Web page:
Same-sex partners could be banned from taking part in ballroom dancing competitions under new rules being considered by the UK’s official governing body.
Currently there is nothing to prevent all-male or all-female couples from competing against mixed sex partners at any of the country’s ballroom dancing events. But under new proposals being considered by the British Dance Council (BDC), a partnership will be defined as having to consist of “one man and one lady...unless otherwise stated”.
In a letter to the secretaries of the organisation’s corporate members, BDC president Bryan Allen said the new rules would “take into consideration the feelings of the competitors” and “the physical strength and stamina of a same-sex couple”.
But the new definition was criticised last night by same-sex dancers and equal rights campaigners, who said it was a “huge backward step” and may even amount to illegal discrimination.
John Church and Alex Lewalle are one of Britain’s most successful all-male dance partners. Mr Church told The Independent he was “horrified” when he heard about the proposed change to the rules. “As far as I’m concerned, it’s discriminatory,” he said.
“If it goes through, it means basically the end to my dancing career on the mainstream scene, which is where I want to be dancing. There’s only one same-sex dance competition in the UK every year, so there’s only one competition we could dance in – otherwise we’d have to go abroad.”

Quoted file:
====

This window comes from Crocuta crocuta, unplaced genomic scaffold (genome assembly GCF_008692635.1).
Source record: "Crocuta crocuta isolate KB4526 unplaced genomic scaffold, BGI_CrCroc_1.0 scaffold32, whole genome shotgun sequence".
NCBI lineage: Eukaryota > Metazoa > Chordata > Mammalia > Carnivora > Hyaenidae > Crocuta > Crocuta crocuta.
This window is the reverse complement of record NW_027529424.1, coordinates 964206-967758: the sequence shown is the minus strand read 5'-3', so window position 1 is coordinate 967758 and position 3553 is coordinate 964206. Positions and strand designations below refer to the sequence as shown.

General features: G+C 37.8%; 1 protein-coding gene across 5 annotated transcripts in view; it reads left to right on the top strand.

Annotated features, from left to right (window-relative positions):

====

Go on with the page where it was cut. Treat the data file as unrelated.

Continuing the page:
He added that the world of ballroom dancing had always been fairly “traditionalist” and “conservative” and suggested that the proposed changes to the rules may have been put forward by rival dancers who were jealous of the success enjoyed by all-male partners.
“I do believe that there is a very small minority of competitors who dislike seeing men dance together…some people don’t like change,” he said. “They don’t like to see something that’s different on the floor – and particularly when the ‘different’ couple are doing so well and beating them.”
Heather Devine and Chrisi Lyons are the current European Same-Sex Senior Women’s Champions. Ms Devine argued the idea that all-male dance partners have a physical advantage over mixed-sex couples was wrong.
“Dancing isn’t about power and strength – it’s not like a competitive sport, about what weights you lift or how hard you can hit a ball. It’s about musicality, expression, poise, technique and beauty,” she said.
Mr Allen said the BDC had “no intention” of banning same-sex couples from competitions and that it would be left up to individual events to interpret the new definition as they wished. “If all promoters said ‘it’s for mixed-sex couples only’, [a ban] could be a possibility, but I can’t imagine that,” he said.
Asked whether all-male partners had an unfair advantage, he added: “You don’t have two men in the mixed doubles at Wimbledon. The skill factor is the same, whether you’re mixed-sex or same-sex, but there are other factors involved. It’s an attempt to make it fairer for everybody.”
But human rights campaigner Peter Tatchell described the new definition as “a complete cop-out”.
He added: “For same-sex couples to depend upon the whim of the British Dance Council and individual competition organisers is extremely unfair. The default position is that same-sex couples are banned.”